Abu Dhabi Ports makes strong case for continued FDI in increasingly advanced zones
The world’s most competitive industrial parks are also the most inviting and readily predictable for tenants, according to a whitepaper released by Abu Dhabi Ports, a port operator that owns, manages and operates 11 ports and terminals in the UAE and Guinea.
The whitepaper titled ‘Key considerations in industrial park selection – bringing predictability to long-term capital-intensive investment’, addresses key factors for local and global manufacturers preparing to set up in any one of the close to 100 industrial parks active across the Middle East and North Africa (MENA) region, said a press release issued on Thursday by Abu Dhabi Ports that also owns 555 sqkm of industrial and commercial land in the UAE under its Industrial Cities and Free Zone cluster.
At present, the Middle East is rich with industrial parks, but the UAE leads the field with 47 such zones. It is followed by Jordan with 16, Saudi Arabia and Egypt with 10 each, Oman with five, Kuwait with four and Bahrain three, the whitepaper reads.
Abdullah Al Hameli, Head of the Industrial Cities and Free Zone cluster, Abu Dhabi Ports, said: “Understanding that policies need to be set in place with the acceptance that they are to continuously evolve is important. It is a critical viewpoint that has enabled the UAE to find success with the development of Economic Zones.
“This has been particularly the case with Abu Dhabi within the industrial parks sector, where the Emirate, under the guidance from its leadership, has established a robust economic climate with one major objective – achieve competitiveness for investors and businesses to operate by offering value-driven products,” said Al Hameli.
Industry experts interviewed for the whitepaper said that the location of an industrial park is of prime consideration for most businesses. It not only determines access to markets but also factors in whether other enablers – human resources, raw materials, vendor ecosystem, and social infrastructure – are all readily available and within close geographic proximity.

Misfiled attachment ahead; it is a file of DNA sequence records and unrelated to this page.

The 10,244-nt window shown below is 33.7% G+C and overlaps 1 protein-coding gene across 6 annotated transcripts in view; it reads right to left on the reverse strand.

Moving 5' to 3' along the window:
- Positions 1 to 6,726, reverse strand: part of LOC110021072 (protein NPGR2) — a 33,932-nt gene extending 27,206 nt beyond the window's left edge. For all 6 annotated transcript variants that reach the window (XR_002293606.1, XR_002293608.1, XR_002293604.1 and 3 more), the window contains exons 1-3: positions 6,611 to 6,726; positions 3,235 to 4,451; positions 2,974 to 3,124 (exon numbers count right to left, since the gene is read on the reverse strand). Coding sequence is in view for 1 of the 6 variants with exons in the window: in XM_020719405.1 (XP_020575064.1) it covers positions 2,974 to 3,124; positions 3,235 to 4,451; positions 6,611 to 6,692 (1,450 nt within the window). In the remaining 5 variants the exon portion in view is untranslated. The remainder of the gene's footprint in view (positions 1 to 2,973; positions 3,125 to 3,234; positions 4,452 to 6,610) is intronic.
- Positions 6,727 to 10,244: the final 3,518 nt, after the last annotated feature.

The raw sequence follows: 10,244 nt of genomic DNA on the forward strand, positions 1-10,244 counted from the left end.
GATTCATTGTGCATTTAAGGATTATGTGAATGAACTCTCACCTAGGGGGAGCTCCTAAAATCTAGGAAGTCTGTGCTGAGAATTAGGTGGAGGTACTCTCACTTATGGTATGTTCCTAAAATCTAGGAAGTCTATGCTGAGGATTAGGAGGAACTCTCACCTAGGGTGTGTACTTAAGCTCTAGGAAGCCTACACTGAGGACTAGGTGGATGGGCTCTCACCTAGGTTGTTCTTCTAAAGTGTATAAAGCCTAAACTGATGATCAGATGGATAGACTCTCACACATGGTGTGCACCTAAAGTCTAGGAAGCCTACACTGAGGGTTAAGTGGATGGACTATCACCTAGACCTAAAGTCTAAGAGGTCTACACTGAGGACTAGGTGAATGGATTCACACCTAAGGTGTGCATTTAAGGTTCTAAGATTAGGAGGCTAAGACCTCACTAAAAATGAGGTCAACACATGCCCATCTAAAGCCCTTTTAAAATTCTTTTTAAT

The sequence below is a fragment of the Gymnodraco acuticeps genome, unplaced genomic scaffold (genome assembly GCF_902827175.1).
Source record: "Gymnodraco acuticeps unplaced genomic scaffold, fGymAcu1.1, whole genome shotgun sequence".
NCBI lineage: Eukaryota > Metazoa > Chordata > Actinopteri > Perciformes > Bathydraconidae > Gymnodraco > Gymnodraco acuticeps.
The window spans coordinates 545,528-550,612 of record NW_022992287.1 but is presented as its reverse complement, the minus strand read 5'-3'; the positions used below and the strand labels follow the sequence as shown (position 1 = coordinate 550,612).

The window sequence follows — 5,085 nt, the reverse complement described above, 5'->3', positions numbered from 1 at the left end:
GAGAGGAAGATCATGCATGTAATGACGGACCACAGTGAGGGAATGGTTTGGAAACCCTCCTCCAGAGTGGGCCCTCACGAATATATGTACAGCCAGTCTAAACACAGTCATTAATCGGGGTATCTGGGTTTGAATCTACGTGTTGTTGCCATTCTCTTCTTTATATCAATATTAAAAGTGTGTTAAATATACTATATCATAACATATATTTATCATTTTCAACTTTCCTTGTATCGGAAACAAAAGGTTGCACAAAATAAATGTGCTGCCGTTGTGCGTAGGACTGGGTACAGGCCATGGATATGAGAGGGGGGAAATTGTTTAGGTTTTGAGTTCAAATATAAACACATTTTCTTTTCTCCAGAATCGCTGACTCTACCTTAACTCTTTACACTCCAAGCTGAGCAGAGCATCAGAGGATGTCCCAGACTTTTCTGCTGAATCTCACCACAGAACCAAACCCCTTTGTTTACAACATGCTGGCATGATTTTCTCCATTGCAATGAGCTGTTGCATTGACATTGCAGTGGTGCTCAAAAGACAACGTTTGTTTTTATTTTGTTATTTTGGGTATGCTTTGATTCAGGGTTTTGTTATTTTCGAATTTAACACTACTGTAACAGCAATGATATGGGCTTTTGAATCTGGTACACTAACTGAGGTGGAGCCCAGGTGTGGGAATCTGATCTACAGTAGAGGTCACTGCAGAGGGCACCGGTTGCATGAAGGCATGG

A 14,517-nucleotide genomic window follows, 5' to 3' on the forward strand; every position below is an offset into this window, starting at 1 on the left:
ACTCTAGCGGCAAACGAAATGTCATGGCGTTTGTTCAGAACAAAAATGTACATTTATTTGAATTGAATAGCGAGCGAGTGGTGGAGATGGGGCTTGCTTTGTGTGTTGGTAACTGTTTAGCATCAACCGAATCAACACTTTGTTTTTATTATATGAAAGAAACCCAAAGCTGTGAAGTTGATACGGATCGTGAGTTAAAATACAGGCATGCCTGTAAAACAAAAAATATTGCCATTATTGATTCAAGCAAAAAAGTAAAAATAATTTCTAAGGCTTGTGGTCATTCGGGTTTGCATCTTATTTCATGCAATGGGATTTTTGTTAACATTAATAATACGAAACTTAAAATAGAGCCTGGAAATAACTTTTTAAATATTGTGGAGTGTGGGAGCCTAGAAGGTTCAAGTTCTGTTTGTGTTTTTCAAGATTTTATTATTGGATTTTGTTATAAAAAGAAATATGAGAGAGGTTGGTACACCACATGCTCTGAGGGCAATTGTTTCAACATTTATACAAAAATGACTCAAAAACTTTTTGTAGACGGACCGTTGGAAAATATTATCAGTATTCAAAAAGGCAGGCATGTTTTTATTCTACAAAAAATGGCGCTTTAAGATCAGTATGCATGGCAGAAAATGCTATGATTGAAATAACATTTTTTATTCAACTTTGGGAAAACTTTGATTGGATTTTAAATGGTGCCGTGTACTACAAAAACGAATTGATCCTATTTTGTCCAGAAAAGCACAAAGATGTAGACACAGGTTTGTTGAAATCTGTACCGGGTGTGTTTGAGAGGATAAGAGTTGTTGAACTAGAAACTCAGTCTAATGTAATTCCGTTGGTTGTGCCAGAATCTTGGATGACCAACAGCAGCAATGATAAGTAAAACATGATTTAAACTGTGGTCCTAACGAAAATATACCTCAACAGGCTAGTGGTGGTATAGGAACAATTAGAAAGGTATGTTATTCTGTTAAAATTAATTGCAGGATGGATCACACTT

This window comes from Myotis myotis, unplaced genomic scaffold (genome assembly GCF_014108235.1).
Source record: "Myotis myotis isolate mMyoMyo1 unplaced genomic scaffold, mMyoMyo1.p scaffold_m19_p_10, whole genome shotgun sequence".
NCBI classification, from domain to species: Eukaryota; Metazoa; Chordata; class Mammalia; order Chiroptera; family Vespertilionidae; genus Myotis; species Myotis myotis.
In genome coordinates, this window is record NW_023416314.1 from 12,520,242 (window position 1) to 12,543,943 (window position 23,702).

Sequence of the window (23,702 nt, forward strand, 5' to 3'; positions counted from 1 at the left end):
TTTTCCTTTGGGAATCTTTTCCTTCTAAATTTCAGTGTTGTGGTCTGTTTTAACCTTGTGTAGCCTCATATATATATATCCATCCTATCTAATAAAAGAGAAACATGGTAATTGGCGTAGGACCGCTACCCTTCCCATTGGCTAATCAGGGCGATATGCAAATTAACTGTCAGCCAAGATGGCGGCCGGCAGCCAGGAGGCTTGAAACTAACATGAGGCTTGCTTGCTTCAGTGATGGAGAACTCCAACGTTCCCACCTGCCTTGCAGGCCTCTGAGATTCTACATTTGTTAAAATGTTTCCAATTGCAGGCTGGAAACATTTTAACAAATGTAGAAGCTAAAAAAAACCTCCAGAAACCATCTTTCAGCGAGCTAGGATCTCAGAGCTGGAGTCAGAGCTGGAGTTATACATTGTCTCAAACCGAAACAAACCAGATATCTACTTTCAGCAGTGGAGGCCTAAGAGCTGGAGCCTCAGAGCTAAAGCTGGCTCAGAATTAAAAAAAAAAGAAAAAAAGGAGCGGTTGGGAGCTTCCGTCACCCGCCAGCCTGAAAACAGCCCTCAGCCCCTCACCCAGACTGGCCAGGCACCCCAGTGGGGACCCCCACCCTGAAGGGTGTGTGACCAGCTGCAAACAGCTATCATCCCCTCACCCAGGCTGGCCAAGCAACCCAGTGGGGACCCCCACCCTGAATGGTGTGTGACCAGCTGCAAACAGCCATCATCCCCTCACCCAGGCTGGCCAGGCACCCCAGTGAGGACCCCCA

Multimodal connectivity and logistics capability are also crucial considerations for companies in their selection of an industrial park. For example, Abu Dhabi’s industrial zones, which are strategically located with access to over 100 worldwide markets through land, air, and sea, provide a perfect scenario for most companies.
Furthermore, the whitepaper examines other key considerations taken by companies, such as the ecosystem, incentives, and financing factors, against the backdrop of the current global economic climate.
According to the whitepaper, by 2030, it will be difficult to imagine that there is a trade, logistics, or manufacturing-related company anywhere in the world that does not have at least part of its global operation based in an industrial park.
Provided due consideration is given to timeline, market, connectivity, eco-system, incentives, finance, value-chains, 4IR, and sustainability, organisations can be assured to benefit from today’s ever-improving industrial park model.
Since the mid-1990s, the number of industrial parks around the world increased from 800 to over 6,000. Over 70 million jobs have been created globally as a result, and industrial parks have become central to the economic-development agendas of many countries.
Abu Dhabi Ports, part of ADQ, one of the region’s largest holding companies with a broad portfolio of major enterprises spanning key sectors of Abu Dhabi’s diversified economy, aims to increase the competitiveness of Abu Dhabi’s economic zones and make them more attractive destinations for investment in the region.
Abu Dhabi Ports’ Industrial Cities and Free Zone cluster oversees the operations of Khalifa Industrial Zone Abu Dhabi (KIZAD), the largest integrated trade, logistics, and industrial hub in the region, and ZonesCorp, the largest operator of purpose-built economic zones and workers residential cities in the United Arab Emirates.
Combined, KIZAD and ZonesCorp cover a land area of 5.8 billion sqft (555 sqkm), equal to the size of the city of Manchester, UK, and are currently hosting more than 1,400 global, regional, and local organisations.